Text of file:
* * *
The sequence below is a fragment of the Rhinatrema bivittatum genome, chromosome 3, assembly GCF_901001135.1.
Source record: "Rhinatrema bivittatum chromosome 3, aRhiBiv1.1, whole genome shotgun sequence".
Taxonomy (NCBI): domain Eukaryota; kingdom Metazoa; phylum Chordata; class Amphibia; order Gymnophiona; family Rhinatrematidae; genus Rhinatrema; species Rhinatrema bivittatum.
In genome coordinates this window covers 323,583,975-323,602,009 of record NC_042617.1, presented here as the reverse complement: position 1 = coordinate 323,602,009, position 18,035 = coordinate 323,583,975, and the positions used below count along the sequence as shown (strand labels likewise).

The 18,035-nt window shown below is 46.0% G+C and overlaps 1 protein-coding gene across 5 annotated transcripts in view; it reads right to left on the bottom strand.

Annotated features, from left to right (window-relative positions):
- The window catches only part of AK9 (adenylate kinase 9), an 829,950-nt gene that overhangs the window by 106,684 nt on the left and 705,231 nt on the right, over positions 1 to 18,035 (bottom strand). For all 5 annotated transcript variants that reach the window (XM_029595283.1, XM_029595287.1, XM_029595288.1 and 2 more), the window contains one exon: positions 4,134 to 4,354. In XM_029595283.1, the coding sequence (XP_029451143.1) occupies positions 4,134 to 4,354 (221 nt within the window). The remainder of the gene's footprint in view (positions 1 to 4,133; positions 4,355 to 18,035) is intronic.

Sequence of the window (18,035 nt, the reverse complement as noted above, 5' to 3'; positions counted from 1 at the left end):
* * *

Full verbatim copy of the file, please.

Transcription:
The sequence below is a fragment of the Rhinatrema bivittatum genome, chromosome 3, assembly GCF_901001135.1.
Source record: "Rhinatrema bivittatum chromosome 3, aRhiBiv1.1, whole genome shotgun sequence".
Taxonomy (NCBI): domain Eukaryota; kingdom Metazoa; phylum Chordata; class Amphibia; order Gymnophiona; family Rhinatrematidae; genus Rhinatrema; species Rhinatrema bivittatum.
In genome coordinates this window covers 323,583,975-323,602,009 of record NC_042617.1, presented here as the reverse complement: position 1 = coordinate 323,602,009, position 18,035 = coordinate 323,583,975, and the positions used below count along the sequence as shown (strand labels likewise).

The 18,035-nt window shown below is 46.0% G+C and overlaps 1 protein-coding gene across 5 annotated transcripts in view; it reads right to left on the bottom strand.

Annotated features, from left to right (window-relative positions):
- The window catches only part of AK9 (adenylate kinase 9), an 829,950-nt gene that overhangs the window by 106,684 nt on the left and 705,231 nt on the right, over positions 1 to 18,035 (bottom strand). For all 5 annotated transcript variants that reach the window (XM_029595283.1, XM_029595287.1, XM_029595288.1 and 2 more), the window contains one exon: positions 4,134 to 4,354. In XM_029595283.1, the coding sequence (XP_029451143.1) occupies positions 4,134 to 4,354 (221 nt within the window). The remainder of the gene's footprint in view (positions 1 to 4,133; positions 4,355 to 18,035) is intronic.

Sequence of the window (18,035 nt, the reverse complement as noted above, 5' to 3'; positions counted from 1 at the left end):